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Facts about whales

Whales are amazing! Here are some incredible facts about whales and their lives in the oceans.
Humpback whale
Humpback whale

There are an incredible amount of different species of whale and they all have their own unique identities and characteristics! Check out some fun facts below about all the known whales in our oceans.

Did you know that you can adopt an orca (actually a dolphin!) or humpback whale with WDC? You'll get monthly updates on your adopted orca or humpback, a magazine every three months and a welcome pack with certificate! Find out more at adopt an orca or adopt a humpback.

Which is the biggest whale?

The blue whale is the largest creature ever to have lived on Earth; it is larger than any of the dinosaurs. The biggest recorded blue whale was a female in the Antarctic Ocean that was 30.5 m long (more than 3.5 times the length of a double-decker bus and as long as a Boeing 737 plane) with an estimated weight of 144 tonnes (almost the same as 2,000 men). The tongue alone of a blue whale can weigh as much as an elephant and an entire football team could stand on it!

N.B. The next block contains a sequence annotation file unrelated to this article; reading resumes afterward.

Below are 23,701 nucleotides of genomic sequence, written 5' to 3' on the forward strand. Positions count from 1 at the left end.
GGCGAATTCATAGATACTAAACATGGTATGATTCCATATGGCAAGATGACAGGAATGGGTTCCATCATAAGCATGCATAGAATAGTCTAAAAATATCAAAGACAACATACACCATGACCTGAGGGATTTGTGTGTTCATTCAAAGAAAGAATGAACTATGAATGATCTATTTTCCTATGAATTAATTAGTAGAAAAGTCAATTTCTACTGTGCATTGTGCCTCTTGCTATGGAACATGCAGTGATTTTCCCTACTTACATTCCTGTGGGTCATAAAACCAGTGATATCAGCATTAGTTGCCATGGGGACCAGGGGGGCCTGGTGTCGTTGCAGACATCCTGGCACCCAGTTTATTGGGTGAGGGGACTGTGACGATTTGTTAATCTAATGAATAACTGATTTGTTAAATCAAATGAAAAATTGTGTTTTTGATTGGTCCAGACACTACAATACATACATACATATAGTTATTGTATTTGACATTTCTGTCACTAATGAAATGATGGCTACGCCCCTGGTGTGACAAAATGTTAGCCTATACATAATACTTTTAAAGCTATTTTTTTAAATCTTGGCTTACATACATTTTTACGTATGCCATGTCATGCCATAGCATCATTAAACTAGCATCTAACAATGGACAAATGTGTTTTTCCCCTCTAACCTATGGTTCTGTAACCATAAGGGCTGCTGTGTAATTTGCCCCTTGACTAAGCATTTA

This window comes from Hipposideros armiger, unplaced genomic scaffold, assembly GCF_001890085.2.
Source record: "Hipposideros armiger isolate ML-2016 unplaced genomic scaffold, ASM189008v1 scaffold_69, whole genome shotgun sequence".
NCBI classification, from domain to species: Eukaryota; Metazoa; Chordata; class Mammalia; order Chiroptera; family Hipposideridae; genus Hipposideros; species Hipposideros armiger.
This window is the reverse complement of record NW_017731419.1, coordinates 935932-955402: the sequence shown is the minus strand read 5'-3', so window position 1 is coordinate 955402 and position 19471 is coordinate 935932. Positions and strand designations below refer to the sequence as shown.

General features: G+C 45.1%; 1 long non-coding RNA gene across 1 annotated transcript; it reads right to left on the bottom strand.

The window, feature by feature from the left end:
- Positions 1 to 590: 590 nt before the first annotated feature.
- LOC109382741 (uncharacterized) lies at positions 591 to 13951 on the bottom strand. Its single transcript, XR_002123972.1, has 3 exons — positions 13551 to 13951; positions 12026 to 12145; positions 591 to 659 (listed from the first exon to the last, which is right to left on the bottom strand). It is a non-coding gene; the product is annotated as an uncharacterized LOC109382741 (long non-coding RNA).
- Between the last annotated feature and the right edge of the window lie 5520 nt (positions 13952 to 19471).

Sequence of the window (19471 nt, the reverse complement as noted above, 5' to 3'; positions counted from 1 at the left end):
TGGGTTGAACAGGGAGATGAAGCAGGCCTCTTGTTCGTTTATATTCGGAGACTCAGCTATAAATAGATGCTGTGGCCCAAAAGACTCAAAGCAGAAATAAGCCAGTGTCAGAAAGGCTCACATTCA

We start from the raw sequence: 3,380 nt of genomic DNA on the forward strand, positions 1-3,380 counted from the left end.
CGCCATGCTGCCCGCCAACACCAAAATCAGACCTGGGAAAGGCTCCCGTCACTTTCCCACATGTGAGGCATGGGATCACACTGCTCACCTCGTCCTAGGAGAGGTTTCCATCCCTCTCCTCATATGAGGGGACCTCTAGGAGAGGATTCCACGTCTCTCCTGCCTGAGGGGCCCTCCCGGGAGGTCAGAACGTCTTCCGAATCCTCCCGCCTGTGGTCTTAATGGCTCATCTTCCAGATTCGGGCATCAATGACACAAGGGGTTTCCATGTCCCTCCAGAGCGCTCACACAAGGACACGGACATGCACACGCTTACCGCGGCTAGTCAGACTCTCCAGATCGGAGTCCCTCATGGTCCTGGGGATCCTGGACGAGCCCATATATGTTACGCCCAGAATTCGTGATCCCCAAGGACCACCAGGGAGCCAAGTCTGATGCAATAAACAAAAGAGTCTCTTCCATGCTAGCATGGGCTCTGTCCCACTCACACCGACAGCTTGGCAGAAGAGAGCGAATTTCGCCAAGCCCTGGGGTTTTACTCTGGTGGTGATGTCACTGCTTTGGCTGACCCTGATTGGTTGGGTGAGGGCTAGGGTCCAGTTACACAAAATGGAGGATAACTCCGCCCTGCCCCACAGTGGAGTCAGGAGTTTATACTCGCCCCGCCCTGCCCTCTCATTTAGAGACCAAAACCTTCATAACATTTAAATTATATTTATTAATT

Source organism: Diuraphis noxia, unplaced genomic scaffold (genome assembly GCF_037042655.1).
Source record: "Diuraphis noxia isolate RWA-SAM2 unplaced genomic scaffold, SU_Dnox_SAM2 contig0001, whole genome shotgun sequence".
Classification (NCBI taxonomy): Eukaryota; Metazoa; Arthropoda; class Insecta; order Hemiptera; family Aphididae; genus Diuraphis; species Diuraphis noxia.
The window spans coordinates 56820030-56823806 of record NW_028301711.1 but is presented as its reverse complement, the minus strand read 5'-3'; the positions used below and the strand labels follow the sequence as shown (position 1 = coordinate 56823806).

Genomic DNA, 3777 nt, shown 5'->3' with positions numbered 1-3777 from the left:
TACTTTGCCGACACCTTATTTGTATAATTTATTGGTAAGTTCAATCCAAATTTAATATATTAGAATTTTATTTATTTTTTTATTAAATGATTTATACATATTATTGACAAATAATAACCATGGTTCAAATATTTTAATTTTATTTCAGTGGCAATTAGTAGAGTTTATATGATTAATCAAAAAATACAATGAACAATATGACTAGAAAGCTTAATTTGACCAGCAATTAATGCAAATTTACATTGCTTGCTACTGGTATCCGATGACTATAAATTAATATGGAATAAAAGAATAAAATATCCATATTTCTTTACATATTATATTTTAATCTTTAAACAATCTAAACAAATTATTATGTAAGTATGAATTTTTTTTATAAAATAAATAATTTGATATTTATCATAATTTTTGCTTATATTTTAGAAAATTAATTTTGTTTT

The heart of a blue whale is about the size of a VW Beetle car and weighs up to 450kg. The aorta, a major blood vessel for the heart, is big enough for a human child to crawl through. More facts about blue whales.

How big is the calf of a blue whale?

Blue whales are pregnant for 10-12 months. The newborn calf is about 7.5 m long and weighs about 5.5 – 7.3 tonnes. A baby blue whale drinks about 225 litres (about enough to fill a bath) of its mother’s fat-laden milk (it is 40-50% fat) a day, gaining 3.7 kilograms an hour, until at age 8 months they are 15 m long and 22.5 tonnes! The mother and calf may stay together for a year or longer, until the calf is about 13 m long. Blue whales reach maturity at 10-15 years.

Which whale is the deepest diver?

A Cuvier's beaked whale has been recorded to dive to a depth of 3km for over 2 hours.

Sperm whales are also champion divers. Adults can stay underwater for almost two hours and dive to depths of 2,000 metres or more. They eat squid, which can live very deep in the ocean, so sperm whales have to dive down into the deepest parts of the sea to catch them.